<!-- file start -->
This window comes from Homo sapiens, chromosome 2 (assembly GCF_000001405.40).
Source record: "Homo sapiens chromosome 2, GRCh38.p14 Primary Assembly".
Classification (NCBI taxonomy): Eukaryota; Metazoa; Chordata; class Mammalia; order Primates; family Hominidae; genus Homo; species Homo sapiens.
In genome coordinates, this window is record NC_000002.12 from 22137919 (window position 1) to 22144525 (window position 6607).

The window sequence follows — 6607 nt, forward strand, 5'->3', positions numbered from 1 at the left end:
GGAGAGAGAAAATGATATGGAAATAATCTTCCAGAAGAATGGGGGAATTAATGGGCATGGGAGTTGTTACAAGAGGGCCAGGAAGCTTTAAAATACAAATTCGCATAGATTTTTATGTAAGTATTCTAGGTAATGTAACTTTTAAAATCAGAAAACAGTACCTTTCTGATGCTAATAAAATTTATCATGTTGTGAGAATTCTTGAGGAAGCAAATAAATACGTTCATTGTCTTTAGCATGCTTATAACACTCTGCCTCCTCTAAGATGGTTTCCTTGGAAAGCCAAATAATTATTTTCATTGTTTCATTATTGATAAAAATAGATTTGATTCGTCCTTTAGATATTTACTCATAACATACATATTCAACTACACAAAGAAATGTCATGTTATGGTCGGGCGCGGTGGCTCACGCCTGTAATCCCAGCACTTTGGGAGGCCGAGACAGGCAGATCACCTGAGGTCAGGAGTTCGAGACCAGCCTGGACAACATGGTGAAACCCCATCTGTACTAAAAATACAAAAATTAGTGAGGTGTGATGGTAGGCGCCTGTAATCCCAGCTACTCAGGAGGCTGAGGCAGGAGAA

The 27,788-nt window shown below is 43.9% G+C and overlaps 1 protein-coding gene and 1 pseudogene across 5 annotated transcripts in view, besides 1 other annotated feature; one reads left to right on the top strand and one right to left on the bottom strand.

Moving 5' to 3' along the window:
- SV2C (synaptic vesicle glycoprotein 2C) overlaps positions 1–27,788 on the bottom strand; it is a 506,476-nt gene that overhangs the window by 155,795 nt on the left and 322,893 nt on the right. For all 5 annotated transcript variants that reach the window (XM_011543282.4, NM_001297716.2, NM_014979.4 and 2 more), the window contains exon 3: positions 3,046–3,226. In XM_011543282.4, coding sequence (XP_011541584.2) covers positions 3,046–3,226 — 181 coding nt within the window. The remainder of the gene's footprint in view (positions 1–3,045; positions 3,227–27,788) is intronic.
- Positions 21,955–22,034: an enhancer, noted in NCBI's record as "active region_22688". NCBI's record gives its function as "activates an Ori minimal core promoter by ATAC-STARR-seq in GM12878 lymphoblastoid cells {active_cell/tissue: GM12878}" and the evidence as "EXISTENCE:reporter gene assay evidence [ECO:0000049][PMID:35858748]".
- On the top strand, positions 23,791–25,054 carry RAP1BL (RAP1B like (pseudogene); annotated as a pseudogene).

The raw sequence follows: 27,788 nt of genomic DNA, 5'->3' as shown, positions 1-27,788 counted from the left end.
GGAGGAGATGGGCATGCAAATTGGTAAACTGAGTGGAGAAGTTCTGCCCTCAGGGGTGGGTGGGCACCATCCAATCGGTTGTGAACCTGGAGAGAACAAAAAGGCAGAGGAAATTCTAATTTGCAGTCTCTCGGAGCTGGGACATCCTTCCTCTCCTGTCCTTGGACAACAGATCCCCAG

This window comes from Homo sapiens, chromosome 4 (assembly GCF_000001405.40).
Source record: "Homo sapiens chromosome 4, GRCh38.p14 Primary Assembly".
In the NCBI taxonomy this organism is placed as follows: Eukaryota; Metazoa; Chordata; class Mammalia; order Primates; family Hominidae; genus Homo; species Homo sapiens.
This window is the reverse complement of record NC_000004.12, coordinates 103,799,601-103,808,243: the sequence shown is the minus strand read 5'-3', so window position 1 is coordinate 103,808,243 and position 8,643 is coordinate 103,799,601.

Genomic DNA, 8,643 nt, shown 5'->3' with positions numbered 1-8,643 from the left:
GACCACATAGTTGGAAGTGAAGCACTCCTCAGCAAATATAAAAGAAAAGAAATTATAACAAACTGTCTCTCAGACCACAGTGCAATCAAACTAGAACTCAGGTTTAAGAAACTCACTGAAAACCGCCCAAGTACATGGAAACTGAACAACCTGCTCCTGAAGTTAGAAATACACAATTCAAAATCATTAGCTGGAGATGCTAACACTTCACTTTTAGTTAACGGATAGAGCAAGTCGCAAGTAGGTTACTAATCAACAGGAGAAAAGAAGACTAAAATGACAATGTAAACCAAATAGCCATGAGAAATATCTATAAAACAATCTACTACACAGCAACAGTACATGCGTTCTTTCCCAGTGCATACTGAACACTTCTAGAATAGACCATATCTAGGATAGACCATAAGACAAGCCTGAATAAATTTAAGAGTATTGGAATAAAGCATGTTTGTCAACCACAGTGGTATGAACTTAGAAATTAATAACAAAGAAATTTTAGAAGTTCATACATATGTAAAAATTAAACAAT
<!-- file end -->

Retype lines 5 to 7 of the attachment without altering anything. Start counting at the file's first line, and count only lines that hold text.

The window sequence follows — 6607 nt, forward strand, 5'->3', positions numbered from 1 at the left end:
GGAGAGAGAAAATGATATGGAAATAATCTTCCAGAAGAATGGGGGAATTAATGGGCATGGGAGTTGTTACAAGAGGGCCAGGAAGCTTTAAAATACAAATTCGCATAGATTTTTATGTAAGTATTCTAGGTAATGTAACTTTTAAAATCAGAAAACAGTACCTTTCTGATGCTAATAAAATTTATCATGTTGTGAGAATTCTTGAGGAAGCAAATAAATACGTTCATTGTCTTTAGCATGCTTATAACACTCTGCCTCCTCTAAGATGGTTTCCTTGGAAAGCCAAATAATTATTTTCATTGTTTCATTATTGATAAAAATAGATTTGATTCGTCCTTTAGATATTTACTCATAACATACATATTCAACTACACAAAGAAATGTCATGTTATGGTCGGGCGCGGTGGCTCACGCCTGTAATCCCAGCACTTTGGGAGGCCGAGACAGGCAGATCACCTGAGGTCAGGAGTTCGAGACCAGCCTGGACAACATGGTGAAACCCCATCTGTACTAAAAATACAAAAATTAGTGAGGTGTGATGGTAGGCGCCTGTAATCCCAGCTACTCAGGAGGCTGAGGCAGGAGAA

The 27,788-nt window shown below is 43.9% G+C and overlaps 1 protein-coding gene and 1 pseudogene across 5 annotated transcripts in view, besides 1 other annotated feature; one reads left to right on the top strand and one right to left on the bottom strand.